Californians urged to brace for storms despite drought-like condition
By Cesar Antonio Nucum Jr.
SAN FRANCISCO – It has been years that California has been suffering from drought as a result of rains that have not been coming enough to sustain the water needs of Californians and that the recent rare storms were most welcome that nobody had to take a raincheck when they all came one after another.
Indeed, even though it rained cats and dogs, most were relieved and felt as right as rain that they didn’t mind it rained in their parades to get some relief from the drought condition the state has been in for years now.
It was sad though that there were places that got more than their share of the storms resulting to damages to property and even lives.
And the assessment to the damage and preparedness that California are topics that merited a timely discussion among authorities from the California Office of Emergency Services (CalOES) and the state departments of Public Health, Social Services and Insurance on efforts to help Californians recover from the “atmospheric rivers” that have deluged the West Coast.
In a media briefing dubbed “Staying Alert and Safe Through the Storms: It’s Not Too Late to Be Prepared,” presented by CalOES and Listos California and co-hosted by Ethnic Media Services and California Black Media, experts working on the frontlines provided an overview of the impact of the storms and what to expect in the near future; a guide for how to keep yourself and your loved ones safe at home or on the road in extreme weather; where flood victims can go for recovery resources.
Among the experts in the panel included Assistant Director of Crisis Communication and Public Affairs at the California Governor’s Office of Emergency Services (Cal OES). Diana Crofts-Pelayo, Chief of the Office of Access and Functional Needs at the California Governor’s Office of Emergency Services Luis “Vance” Taylor CDC Career Epidemiology Field Officer assigned to the California Department of Public Health. Jason Wilken, Director of the California Department of Social Services Kim Johnson and Deputy Insurance Commissioner for Consumer Services & Market Conduct Branch, CA Department of Insurance Tony Cignarale,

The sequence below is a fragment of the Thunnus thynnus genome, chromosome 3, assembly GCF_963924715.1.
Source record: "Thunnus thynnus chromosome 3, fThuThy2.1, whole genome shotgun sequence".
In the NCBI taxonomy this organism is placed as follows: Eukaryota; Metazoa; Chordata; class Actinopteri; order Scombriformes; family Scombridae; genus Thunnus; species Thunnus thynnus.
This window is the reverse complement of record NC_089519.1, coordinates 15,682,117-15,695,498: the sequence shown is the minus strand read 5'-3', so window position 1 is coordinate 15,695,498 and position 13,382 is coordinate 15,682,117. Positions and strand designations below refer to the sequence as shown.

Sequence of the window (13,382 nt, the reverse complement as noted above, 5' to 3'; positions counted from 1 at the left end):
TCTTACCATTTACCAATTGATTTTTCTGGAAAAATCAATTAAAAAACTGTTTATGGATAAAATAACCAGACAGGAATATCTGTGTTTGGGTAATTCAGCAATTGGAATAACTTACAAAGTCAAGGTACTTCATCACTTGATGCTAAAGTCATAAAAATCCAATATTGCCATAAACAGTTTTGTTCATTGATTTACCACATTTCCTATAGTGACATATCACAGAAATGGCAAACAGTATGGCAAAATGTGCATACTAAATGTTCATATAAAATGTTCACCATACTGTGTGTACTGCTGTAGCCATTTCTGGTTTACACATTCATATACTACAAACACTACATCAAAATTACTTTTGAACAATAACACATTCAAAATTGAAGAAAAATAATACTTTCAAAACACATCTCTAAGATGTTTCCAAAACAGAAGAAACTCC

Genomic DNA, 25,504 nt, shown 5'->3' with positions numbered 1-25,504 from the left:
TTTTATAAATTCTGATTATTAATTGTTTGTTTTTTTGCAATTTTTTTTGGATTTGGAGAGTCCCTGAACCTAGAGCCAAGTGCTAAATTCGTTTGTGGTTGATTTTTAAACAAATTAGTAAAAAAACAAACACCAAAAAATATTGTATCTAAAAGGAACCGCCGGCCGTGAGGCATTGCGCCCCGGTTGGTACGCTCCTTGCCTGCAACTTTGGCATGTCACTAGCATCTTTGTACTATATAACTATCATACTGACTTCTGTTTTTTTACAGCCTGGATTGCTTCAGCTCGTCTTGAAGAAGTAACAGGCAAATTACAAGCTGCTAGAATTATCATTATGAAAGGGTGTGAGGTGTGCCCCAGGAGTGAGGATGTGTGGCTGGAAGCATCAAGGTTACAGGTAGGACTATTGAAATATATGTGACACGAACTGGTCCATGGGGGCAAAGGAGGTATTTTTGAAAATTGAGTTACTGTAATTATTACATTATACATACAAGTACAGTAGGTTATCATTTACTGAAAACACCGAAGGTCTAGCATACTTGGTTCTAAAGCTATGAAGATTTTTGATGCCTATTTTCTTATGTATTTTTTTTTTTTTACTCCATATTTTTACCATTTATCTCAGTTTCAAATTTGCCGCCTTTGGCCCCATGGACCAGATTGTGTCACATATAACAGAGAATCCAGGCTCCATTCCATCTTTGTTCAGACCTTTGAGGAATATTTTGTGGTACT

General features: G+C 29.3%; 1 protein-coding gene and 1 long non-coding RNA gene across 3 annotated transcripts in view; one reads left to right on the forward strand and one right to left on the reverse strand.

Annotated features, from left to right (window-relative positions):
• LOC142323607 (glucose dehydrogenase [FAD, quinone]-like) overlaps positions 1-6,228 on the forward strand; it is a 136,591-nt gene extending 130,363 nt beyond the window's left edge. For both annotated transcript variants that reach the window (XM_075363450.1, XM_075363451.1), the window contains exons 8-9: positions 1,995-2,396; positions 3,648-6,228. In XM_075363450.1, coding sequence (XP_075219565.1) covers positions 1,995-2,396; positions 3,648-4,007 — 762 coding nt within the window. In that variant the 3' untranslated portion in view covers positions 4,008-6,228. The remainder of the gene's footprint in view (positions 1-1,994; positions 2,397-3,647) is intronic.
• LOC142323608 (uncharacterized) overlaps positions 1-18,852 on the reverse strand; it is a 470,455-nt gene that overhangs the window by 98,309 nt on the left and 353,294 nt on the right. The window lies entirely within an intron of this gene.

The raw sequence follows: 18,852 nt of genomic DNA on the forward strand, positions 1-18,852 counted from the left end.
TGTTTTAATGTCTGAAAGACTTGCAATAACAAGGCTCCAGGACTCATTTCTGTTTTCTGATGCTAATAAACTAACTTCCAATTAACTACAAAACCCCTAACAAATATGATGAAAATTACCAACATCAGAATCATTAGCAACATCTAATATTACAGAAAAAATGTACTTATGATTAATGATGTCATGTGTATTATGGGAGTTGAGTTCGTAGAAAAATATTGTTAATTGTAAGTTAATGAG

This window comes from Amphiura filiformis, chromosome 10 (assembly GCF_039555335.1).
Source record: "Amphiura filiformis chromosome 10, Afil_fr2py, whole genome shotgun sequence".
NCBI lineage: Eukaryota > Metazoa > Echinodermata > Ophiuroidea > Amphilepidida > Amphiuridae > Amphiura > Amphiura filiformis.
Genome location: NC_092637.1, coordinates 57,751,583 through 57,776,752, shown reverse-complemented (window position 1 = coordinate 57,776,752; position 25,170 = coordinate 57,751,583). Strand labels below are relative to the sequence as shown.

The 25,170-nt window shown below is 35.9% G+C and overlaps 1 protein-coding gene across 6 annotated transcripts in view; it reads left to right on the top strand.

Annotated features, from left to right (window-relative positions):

Crofts-Pelayo of CalOES underscored that “every Californians deserves culturally-competent education to prepare for response to and recover to disaster including flooding” and welcomed the federal government’s recent approval of “an expedited major disaster declaration” for three California counties — Merced, Sacramento and Santa Cruz — qualifying them for extra assistance beyond what those local governments can provide.
“California as a state has engaged a trusted network of community-based organizations, tribal government, and community response team across the state to provide accessible in-language information during these trying times,” Pelayo said, adding that flooding of homes, businesses and communities and included levee breaches, mudslides, hurricane-force winds and even a tornado making the storms as among the most deadline natural disasters in the State’s modern history where at least 20 people have lost their lives.
To help alleviate the sad situation, California is reportedly deploying numerous resources to counter the impacts of the winter storms that have taken at least 20 lives.
For his part, Taylor assured that grants are available especially for those living in the approved counties of Merced, Sacramento and Santa Cruz although they anticipate that other counties will also be brought in.
“If you live in one of the three approved counties, you’re eligible to apply for federal assistance from FEMA (Federal Emergency Management Agency),” said Taylor.
Grant money is available to replace essential items such as furniture or durable medical equipment, eyeglasses, hearing aids and other assistive devices, or to help with housing, paying for rent and other needs.
The phone number to apply for such help is (800) 621-3362 while FEMA also has a mobile app and online portals, available in multiple languages, at disasterassistance.gov.
“If you have access or functional needs, make an evacuation plan. Follow guidance from local authorities. If they say evacuate, you gotta go,” advised Taylor.
Dr. Wilken cautioned those already impacted by floodwaters not to allow children to play with toys or anything that floodwater has gotten wet until those items can be disinfected.
“If you must be in contact with floodwater, wear rubber gloves and boots. Check with your local water authorities to be sure tap water is safe to use or has to be boiled or not used at all.,” Wilken recommended. “It’s important to get those wet items out of your home and dry that home as quickly as possible.”
The CDC has more information on flood safety at cdc.gov/disasters/floods/after.html.